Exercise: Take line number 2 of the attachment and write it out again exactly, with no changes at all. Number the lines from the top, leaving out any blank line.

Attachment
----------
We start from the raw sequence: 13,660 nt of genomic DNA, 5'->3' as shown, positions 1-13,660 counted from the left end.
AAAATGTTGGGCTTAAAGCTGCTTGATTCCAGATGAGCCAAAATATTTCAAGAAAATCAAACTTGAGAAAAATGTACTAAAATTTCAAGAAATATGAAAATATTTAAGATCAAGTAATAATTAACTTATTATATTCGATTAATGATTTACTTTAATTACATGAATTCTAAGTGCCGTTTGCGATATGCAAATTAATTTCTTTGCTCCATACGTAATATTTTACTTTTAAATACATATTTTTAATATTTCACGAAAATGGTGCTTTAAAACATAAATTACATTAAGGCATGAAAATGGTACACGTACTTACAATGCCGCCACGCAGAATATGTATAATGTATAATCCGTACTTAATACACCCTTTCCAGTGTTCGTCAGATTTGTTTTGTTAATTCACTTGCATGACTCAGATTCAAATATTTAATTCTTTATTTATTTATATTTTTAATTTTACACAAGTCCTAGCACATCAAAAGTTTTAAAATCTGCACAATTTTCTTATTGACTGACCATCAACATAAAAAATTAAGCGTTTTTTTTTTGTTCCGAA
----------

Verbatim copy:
AAAATGTTGGGCTTAAAGCTGCTTGATTCCAGATGAGCCAAAATATTTCAAGAAAATCAAACTTGAGAAAAATGTACTAAAATTTCAAGAAATATGAAAATATTTAAGATCAAGTAATAATTAACTTATTATATTCGATTAATGATTTACTTTAATTACATGAATTCTAAGTGCCGTTTGCGATATGCAAATTAATTTCTTTGCTCCATACGTAATATTTTACTTTTAAATACATATTTTTAATATTTCACGAAAATGGTGCTTTAAAACATAAATTACATTAAGGCATGAAAATGGTACACGTACTTACAATGCCGCCACGCAGAATATGTATAATGTATAATCCGTACTTAATACACCCTTTCCAGTGTTCGTCAGATTTGTTTTGTTAATTCACTTGCATGACTCAGATTCAAATATTTAATTCTTTATTTATTTATATTTTTAATTTTACACAAGTCCTAGCACATCAAAAGTTTTAAAATCTGCACAATTTTCTTATTGACTGACCATCAACATAAAAAATTAAGCGTTTTTTTTTTGTTCCGAA